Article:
Chaos in Somalia is increasing due to the missed elections.
In two subsequent days attacks took place by unknown assailants.
On February 13th, security forces destroyed a VBIED before it could reach the parliament building in Mogadishu.
Still, at least 7 people were wounded (according to various reports), at least 3 people died.
As reported by the AFP, local officials said the following:
“Three civilians were killed according to the information we have received so far and eight others were injured,” said local official, Abdirahman Mohamed.
Abdirahman said that currently the local police were chasing one of the suspected terrorist vehicles that exploded the car. He explained that the getaway car was several kilometers from the location of the explosion. The car that assisting in carrying out the terror incident was still being pursued by the local police, at the time of interview on February 14th.
“The police were chasing the attacker getaway vehicle after seeing it several kilometers from the scene of the explosion,” he said.
The bomber broke through a checkpoint near the palace and detonated his explosives after police chased and fired at his vehicle, authorities told reporters.
“Security forces foiled a complex attack this morning, firing on the suicide car bomber before he reached his target, allowing many civilians to escape unharmed,” a police officer said.
Government buildings in Mogadishu have been a target for the al-Qaida affiliated group, Al-Shabab.
The extremists have reportedly claimed responsibility for the attack in a message on pro-insurgent radio station Andalus.
Political leaders and other stakeholders have so far failed to find a consensus on holding the overdue election in the Horn of African country.
Somali President Mohamed Abdullah Mohamed has called upon regional leaders and the Banadir governor to hold a new election conference in Garowe, the administrative capital of Somalia’s autonomous region of Puntland.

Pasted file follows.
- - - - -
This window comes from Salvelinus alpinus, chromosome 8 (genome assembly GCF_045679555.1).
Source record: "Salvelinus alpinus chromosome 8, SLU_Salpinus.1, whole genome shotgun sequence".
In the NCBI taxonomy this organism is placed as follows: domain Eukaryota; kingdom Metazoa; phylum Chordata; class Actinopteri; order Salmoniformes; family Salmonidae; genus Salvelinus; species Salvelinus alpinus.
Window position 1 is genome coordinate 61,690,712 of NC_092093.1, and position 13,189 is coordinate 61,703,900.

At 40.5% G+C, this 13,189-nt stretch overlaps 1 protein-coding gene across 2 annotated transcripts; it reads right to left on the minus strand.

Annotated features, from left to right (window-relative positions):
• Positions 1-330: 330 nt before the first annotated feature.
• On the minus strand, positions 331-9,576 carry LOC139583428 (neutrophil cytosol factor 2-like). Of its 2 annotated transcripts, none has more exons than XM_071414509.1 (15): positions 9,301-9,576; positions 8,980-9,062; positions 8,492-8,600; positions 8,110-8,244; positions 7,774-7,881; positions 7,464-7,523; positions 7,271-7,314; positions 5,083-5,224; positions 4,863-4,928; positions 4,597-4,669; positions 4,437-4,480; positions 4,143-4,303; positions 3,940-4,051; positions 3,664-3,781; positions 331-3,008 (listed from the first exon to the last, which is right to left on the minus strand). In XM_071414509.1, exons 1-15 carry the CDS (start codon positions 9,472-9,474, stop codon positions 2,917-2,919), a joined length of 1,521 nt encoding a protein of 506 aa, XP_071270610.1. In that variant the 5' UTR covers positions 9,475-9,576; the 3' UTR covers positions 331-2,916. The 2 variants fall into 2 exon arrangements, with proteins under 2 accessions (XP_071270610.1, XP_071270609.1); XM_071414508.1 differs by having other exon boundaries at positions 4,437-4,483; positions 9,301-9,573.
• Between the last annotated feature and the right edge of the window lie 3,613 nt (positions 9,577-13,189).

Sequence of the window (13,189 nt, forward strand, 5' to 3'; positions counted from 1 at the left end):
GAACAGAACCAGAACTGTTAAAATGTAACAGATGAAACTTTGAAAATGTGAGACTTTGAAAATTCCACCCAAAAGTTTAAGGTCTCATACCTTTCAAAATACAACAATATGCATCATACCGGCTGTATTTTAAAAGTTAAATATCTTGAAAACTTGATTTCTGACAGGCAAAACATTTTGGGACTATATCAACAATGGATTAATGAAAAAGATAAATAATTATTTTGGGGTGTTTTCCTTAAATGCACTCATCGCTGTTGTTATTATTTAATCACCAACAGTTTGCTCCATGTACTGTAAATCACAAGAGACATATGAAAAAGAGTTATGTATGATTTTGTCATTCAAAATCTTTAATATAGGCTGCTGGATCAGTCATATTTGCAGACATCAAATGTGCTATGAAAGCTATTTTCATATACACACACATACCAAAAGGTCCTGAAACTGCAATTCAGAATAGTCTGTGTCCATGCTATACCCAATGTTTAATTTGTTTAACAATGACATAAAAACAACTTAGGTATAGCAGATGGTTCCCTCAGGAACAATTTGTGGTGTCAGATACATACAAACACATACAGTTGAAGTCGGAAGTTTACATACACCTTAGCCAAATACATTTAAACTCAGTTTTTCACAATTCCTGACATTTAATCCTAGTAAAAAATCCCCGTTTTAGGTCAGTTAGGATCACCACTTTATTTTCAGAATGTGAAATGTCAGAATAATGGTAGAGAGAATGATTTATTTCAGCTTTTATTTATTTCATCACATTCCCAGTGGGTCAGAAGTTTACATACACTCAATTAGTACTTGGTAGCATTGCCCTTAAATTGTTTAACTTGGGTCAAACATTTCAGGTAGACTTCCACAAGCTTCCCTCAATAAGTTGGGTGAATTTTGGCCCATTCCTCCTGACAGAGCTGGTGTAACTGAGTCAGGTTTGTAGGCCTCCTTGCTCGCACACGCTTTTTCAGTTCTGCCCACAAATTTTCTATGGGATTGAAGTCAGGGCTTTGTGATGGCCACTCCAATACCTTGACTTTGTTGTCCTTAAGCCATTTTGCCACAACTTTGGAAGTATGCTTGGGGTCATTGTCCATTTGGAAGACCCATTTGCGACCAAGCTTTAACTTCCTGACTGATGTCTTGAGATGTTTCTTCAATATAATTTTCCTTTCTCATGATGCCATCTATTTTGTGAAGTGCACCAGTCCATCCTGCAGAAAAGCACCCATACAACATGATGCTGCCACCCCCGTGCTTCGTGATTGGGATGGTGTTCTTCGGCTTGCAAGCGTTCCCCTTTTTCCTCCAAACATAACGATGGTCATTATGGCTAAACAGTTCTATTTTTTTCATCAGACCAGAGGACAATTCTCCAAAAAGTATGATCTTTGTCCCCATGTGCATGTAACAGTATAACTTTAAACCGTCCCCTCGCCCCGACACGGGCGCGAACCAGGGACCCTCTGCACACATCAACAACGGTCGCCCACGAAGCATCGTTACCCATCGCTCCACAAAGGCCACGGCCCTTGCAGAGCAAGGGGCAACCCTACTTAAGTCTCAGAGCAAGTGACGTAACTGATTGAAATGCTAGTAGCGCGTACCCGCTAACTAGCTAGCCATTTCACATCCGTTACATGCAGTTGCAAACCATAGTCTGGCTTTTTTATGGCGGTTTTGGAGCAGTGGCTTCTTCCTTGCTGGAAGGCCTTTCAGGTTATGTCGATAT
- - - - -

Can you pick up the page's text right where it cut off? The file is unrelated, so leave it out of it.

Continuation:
The call came days after an election conference among the Somali president, Prime Minister Mohamed Hussein Roble, and regional leaders ended without an agreement in the city of Dhusamareb.
On February 15th, the president will host a federal and state-level summit in Garowe, Puntland, on the implementation of the September 17th Elections Agreement.
According to Abdirahman Abdi, a legal expert in Mogadishu, there is no constitutional crisis as the current parliament adopted a resolution, allowing all constitutional institutions, including the presidency, to stay in office until their successors are elected.
“According to law, the parliament resolution is enough but they must engage and reach a consensus on the election,” he added.
Abdimalik Abdullahi also expressed his optimism about the upcoming election talks.
“I am optimistic that the upcoming summit will end the deadlock. I believe it’s quite easy to reach an agreement if the parties concerned make concessions. Voices of reason were calling for a middle ground on the outstanding issues all along and it’s something that can be pursued by the leaders,” he added.
This, however, creates a lot of uncertainty, and allows the possibility for remaining in power indefinitely.
It also provides opportunity for al-Shabaab and other armed groups to carry out their active operations and spread chaos.
The humanitarian crisis in the southwestern Bakool region due to al-Qaeda-affiliated terror group al-Shabaab’s blockade is only deepening.
- On February 14, unknown gunmen shot dead two women in Mogadishu
- On February 13, security forces destroyed a VBIED before it could reach the parliament building compound in Mogadishu. 7 people were wounded and at least 3 were killed
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- Chaos In Somalia Deepens, As 12 Die In Roadside Bomb, Election Fails To Take Place
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